Motor Oil Standards Are Only Minimums; Valvoline Goes For The Max

Dan Carney
Nov 25, 2019

All modern name-brand motor oils meet numerous industry standards for performance, which provides a comforting assurance that these are good lubricants. However, drivers should consider that such standards only set baselines for minimum performance and that great lubricants go far beyond such minimum requirements when it comes to protecting your car’s engine.

This is particularly true of modern threats to your engine’s well-being that have emerged as a result of changing technology.

“Valvoline supports the industry standards,” stated Valvoline engineer Michael Warholic. “Without standards, it’s the Wild West.” The thing is that standards cover only agreed-upon minimum requirements for engine wear, carbon deposits, fuel economy, and other critical performance parameters.

“Even though an oil on the shelf is approved and licensed by the American Petroleum Institute, it can be a borderline oil and may only provide minimum quality,” Warholic cautioned. “We aim to provide performance above and beyond the minimum standards by adding boosters to improve performance."

Industry standards take time to develop, so they may not necessarily provide the needed performance of new cars’ engines.

“It may take six or seven years to develop an engine test,” explained Warholic. “They are difficult to design, taking great effort to ensure accuracy and repeatability.” Internal combustion engine technology is evolving so quickly now that seven years after a new engine launch it may be due for replacement. “The engine is almost through its lifecycle, so you are always behind the curve,” he said.

As a result, the latest engines need much more than current standards require. That is why Valvoline has developed Valvoline Modern Engine motor oil to exceed these standards and protect modern turbocharged, gasoline direct-injected engines from their unique threats.

“With our Modern Engine oil, the performance is light years away from that minimum standard,” Warholic said. “The new engines may be more abusive to oil and require a higher standard.”

An emerging problem with direct-injected engines is the accumulation of carbon deposits on intake valves. Unlike port-injected engines where the fuel flows over the intake valve, direct-injected engines squirt the fuel directly in the combustion chamber. As a result, the intake valves are not cleaned as well.

Injecting gas directly into the combustion chamber provides the potential for improved power and efficiency, but it may leave intake valves with tiny amounts of oil seeping past their seals to get baked onto the valve.

“There is no test for intake valve deposits currently in the industry specifications,” Warholic said. “This problem is not addressed by the industry at this point, and there is no minimum standard for intake valve deposits.”

The American Petroleum Institute “SN” designation for motor oil dates back to 2010 and was created to help protect turbochargers, improve efficiency, work with ethanol fuel, and protect emissions systems. Those are all important factors that were emerging in the 2000s. But engine technology has continued to evolve with the widespread adoption of direct fuel injection, and that has introduced new challenges such as intake valve deposits.

Carmakers can point to the ASTM International (originally the American Society for Testing Materials) 5500-18 gasoline standard that originated in 1994 and was updated just last year. It focuses on minimizing deposits on intake valves, while the equally new 5598-18 standard targets preventing clogged fuel injectors.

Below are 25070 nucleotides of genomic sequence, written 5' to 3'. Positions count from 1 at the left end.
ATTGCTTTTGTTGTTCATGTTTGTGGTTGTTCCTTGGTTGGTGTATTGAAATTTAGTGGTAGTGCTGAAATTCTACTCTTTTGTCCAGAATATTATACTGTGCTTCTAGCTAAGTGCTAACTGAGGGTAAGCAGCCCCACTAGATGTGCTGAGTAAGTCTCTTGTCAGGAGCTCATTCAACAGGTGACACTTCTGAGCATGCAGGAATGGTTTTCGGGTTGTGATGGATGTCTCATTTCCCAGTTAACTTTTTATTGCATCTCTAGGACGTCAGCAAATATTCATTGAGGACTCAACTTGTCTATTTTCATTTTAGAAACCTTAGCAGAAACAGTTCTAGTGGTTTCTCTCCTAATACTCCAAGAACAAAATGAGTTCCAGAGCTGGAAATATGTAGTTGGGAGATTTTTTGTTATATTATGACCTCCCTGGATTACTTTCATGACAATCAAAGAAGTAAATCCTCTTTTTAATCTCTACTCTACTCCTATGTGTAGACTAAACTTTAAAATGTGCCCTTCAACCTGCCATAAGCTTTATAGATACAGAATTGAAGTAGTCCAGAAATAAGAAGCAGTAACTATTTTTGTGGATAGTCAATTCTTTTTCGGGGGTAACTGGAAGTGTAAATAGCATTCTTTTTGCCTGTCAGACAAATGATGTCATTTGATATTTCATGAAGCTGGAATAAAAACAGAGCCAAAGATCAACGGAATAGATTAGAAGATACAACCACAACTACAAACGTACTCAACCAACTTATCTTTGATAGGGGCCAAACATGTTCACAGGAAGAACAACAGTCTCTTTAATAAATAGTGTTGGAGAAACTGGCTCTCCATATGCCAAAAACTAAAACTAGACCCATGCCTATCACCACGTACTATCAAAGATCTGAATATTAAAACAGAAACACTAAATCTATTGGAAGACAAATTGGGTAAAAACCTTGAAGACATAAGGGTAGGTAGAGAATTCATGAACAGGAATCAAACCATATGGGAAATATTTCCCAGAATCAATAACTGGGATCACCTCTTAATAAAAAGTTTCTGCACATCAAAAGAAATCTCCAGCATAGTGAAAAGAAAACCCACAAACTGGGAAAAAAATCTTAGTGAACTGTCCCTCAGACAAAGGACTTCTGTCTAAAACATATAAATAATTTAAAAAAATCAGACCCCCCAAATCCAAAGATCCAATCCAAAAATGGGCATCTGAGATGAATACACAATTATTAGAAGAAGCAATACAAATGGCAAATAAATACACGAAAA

These may appear relevant to the problem of carbon buildup on intake valves. But those fuel tests were done using an obsolete 1985 BMW 318i’s engine. That engine was designed in the late 1950s, debuted in 1961, and by 1985 was fitted with Bosch K-Jetronic mechanical port fuel injection, so it is very far from the finely tuned engines of today’s cars.

The biggest issue is that the old BMW engine employs port-fuel injection. So while it can be used to test for intake valve deposits that can be left by gasoline, it is not useful for watching for those that accumulate in the absence of gas in the intake port, as is the case with direct-injected engines.

“Cleaning injectors, that’s good,” observed Warholic. “But that is nowhere near the intake valve, so it is addressing a problem but not the intake valve problem.” When drivers are told to buy high-quality gasoline to avoid intake port deposits, they need to consider that the quality of the gas cannot make a difference if that gas never contacts the intake valves.

Instead, the solution is to buy a motor oil such as Valvoline Modern Engine that is specifically designed to minimize the build-up of carbon on the intake valves that occurs when that oil seeps past the valve seals.

Vehicle manufacturers and the API do not include an intake valve deposit test in the current industry standards. Even if they did, those standards will be for minimum permissible performance. Valvoline Modern Engine oil is the only solution to this problem today, and because Valvoline always exceeds the minimum standards, it will remain so even after others achieve any future certification by standards bodies.

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About the Contributor
Dan Carney
Nov 25, 2019

A member of the North American Car of the Year jury, Dan is Popular Science magazine's automotive editor, writing car reviews as well as auto industry analysis and commentary. He specializes in analyzing technical developments, particularly in the areas of motorsports, efficiency and safety. He has been published in The Wall Street Journal, The New York Times, Motor Trend, Popular Mechanics, and others.

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Tags: DIY